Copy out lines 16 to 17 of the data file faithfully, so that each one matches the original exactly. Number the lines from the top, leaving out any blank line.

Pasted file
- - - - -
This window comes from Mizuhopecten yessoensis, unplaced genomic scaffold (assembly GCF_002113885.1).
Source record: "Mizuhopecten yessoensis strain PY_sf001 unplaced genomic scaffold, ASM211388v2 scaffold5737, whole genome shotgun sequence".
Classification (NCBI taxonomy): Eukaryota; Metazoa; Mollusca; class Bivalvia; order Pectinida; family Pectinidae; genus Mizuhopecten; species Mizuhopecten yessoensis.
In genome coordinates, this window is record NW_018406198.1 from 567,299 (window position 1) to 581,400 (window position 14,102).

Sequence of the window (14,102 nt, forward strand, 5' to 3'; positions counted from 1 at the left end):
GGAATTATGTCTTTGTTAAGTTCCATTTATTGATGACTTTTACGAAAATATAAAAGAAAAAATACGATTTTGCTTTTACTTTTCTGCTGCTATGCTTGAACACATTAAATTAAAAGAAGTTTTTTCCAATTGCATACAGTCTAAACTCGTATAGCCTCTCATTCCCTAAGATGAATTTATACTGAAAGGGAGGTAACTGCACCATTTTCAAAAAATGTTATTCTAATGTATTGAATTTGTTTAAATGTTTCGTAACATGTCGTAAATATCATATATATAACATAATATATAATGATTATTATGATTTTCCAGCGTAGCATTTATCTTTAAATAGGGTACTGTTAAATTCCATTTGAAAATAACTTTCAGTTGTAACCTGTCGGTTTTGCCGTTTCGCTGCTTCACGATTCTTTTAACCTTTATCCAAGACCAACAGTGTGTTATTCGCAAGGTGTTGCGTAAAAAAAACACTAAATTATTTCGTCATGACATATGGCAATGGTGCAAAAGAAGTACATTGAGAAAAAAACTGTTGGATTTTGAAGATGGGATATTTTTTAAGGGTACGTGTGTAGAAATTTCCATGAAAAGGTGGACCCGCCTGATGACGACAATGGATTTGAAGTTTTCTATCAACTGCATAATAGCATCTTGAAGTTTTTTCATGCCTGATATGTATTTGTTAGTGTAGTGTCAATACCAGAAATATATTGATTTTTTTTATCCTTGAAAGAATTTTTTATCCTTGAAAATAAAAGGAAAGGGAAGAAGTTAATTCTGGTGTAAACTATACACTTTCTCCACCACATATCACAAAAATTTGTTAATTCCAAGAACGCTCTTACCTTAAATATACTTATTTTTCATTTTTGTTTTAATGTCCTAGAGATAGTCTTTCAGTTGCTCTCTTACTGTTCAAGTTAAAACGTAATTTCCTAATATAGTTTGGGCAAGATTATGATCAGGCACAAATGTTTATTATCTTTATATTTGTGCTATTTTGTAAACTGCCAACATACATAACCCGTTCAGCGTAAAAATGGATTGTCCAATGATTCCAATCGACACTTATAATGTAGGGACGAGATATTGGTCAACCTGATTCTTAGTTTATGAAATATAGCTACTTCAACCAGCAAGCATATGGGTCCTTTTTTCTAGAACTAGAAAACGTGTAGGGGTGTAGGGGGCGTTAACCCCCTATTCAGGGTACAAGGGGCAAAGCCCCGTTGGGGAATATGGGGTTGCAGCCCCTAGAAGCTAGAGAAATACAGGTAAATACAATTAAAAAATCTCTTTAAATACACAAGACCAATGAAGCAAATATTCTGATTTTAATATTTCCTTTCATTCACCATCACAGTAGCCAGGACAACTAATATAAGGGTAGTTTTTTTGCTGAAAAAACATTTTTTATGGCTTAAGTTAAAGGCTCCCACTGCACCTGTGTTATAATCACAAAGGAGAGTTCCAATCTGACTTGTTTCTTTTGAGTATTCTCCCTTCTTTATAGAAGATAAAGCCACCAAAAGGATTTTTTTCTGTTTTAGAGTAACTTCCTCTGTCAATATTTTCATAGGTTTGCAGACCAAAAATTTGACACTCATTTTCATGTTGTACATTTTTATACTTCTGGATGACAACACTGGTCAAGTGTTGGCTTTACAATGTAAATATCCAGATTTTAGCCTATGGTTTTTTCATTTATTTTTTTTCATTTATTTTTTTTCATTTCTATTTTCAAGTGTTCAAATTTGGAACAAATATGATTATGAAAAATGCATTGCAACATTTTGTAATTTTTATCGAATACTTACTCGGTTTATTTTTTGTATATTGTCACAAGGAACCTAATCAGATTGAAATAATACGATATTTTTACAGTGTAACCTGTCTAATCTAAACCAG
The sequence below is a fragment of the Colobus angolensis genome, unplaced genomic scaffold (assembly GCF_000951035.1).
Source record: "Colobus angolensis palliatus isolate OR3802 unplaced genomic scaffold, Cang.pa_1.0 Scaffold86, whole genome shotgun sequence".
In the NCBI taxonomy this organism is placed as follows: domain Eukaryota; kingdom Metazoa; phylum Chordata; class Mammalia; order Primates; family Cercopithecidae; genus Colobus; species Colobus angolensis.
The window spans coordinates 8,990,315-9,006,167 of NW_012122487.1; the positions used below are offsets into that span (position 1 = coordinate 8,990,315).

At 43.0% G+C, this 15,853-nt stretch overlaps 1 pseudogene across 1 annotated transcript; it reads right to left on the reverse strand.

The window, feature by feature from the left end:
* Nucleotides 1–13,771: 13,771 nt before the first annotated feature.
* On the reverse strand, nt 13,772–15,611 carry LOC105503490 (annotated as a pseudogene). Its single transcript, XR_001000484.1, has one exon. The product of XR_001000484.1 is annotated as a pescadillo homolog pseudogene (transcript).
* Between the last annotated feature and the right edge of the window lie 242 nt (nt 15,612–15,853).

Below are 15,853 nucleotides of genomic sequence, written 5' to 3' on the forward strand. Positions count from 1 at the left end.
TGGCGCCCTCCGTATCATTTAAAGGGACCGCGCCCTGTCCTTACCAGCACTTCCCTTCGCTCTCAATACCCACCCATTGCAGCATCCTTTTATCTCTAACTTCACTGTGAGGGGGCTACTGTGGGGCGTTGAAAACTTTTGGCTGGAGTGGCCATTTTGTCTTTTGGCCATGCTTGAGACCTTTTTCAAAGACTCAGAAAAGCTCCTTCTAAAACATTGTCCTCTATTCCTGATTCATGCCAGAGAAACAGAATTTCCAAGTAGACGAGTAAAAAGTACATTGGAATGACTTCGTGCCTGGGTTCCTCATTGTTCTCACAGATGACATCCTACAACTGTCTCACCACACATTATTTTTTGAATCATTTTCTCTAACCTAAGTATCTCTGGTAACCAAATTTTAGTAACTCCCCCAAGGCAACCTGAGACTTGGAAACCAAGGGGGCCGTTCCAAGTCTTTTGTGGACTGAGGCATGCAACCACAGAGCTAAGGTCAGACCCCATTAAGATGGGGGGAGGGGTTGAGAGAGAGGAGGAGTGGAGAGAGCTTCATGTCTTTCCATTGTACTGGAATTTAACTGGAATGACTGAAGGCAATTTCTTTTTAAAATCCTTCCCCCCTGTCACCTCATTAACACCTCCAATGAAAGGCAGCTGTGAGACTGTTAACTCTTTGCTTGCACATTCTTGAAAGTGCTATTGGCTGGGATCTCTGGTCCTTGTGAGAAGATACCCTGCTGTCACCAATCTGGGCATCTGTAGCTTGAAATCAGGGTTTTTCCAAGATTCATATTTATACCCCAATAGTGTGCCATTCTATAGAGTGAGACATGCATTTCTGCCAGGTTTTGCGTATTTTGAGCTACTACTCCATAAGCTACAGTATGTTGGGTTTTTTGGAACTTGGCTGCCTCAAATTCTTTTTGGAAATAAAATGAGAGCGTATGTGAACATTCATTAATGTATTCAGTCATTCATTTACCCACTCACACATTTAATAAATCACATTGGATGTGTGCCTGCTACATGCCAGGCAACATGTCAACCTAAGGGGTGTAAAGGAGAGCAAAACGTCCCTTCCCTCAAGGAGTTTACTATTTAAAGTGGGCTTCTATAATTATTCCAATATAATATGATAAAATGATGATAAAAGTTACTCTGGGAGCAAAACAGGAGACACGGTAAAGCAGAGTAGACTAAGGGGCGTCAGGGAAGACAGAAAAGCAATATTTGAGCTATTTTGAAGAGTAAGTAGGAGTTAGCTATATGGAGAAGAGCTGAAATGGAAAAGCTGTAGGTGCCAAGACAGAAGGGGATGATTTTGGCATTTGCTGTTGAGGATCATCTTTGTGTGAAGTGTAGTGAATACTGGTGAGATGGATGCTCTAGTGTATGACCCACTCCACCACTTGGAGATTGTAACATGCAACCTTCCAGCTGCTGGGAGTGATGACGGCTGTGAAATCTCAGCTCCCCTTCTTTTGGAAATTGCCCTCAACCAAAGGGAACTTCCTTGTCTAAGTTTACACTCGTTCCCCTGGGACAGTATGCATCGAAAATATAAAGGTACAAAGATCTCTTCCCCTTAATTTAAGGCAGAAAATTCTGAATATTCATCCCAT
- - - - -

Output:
Below are 15,853 nucleotides of genomic sequence, written 5' to 3' on the forward strand. Positions count from 1 at the left end.
TGGCGCCCTCCGTATCATTTAAAGGGACCGCGCCCTGTCCTTACCAGCACTTCCCTTCGCTCTCAATACCCACCCATTGCAGCATCCTTTTATCTCTAACTTCACTGTGAGGGGGCTACTGTGGGGCGTTGAAAACTTTTGGCTGGAGTGGCCATTTTGTCTTTTGGCCATGCTTGAGACCTTTTTCAAAGACTCAGAAAAGCTCCTTCTAAAACATTGTCCTCTATTCCTGATTCATGCCAGAGAAACAGAATTTCCAAGTAGACGAGTAAAAAGTACATTGGAATGACTTCGTGCCTGGGTTCCTCATTGTTCTCACAGATGACATCCTACAACTGTCTCACCACACATTATTTTTTGAATCATTTTCTCTAACCTAAGTATCTCTGGTAACCAAATTTTAGTAACTCCCCCAAGGCAACCTGAGACTTGGAAACCAAGGGGGCCGTTCCAAGTCTTTTGTGGACTGAGGCATGCAACCACAGAGCTAAGGTCAGACCCCATTAAGATGGGGGGAGGGGTTGAGAGAGAGGAGGAGTGGAGAGAGCTTCATGTCTTTCCATTGTACTGGAATTTAACTGGAATGACTGAAGGCAATTTCTTTTTAAAATCCTTCCCCCCTGTCACCTCATTAACACCTCCAATGAAAGGCAGCTGTGAGACTGTTAACTCTTTGCTTGCACATTCTTGAAAGTGCTATTGGCTGGGATCTCTGGTCCTTGTGAGAAGATACCCTGCTGTCACCAATCTGGGCATCTGTAGCTTGAAATCAGGGTTTTTCCAAGATTCATATTTATACCCCAATAGTGTGCCATTCTATAGAGTGAGACATGCATTTCTGCCAGGTTTTGCGTATTTTGAGCTACTACTCCATAAGCTACAGTATGTTGGGTTTTTTGGAACTTGGCTGCCTCAAATTCTTTTTGGAAATAAAATGAGAGCGTATGTGAACATTCATTAATGTATTCAGTCATTCATTTACCCACTCACACATTTAATAAATCACATTGGATGTGTGCCTGCTACATGCCAGGCAACATGTCAACCTAAGGGGTGTAAAGGAGAGCAAAACGTCCCTTCCCTCAAGGAGTTTACTATTTAAAGTGGGCTTCTATAATTATTCCAATATAATATGATAAAATGATGATAAAAGTTACTCTGGGAGCAAAACAGGAGACACGGTAAAGCAGAGTAGACTAAGGGGCGTCAGGGAAGACAGAAAAGCAATATTTGAGCTATTTTGAAGAGTAAGTAGGAGTTAGCTATATGGAGAAGAGCTGAAATGGAAAAGCTGTAGGTGCCAAGACAGAAGGGGATGATTTTGGCATTTGCTGTTGAGGATCATCTTTGTGTGAAGTGTAGTGAATACTGGTGAGATGGATGCTCTAGTGTATGACCCACTCCACCACTTGGAGATTGTAACATGCAACCTTCCAGCTGCTGGGAGTGATGACGGCTGTGAAATCTCAGCTCCCCTTCTTTTGGAAATTGCCCTCAACCAAAGGGAACTTCCTTGTCTAAGTTTACACTCGTTCCCCTGGGACAGTATGCATCGAAAATATAAAGGTACAAAGATCTCTTCCCCTTAATTTAAGGCAGAAAATTCTGAATATTCATCCCAT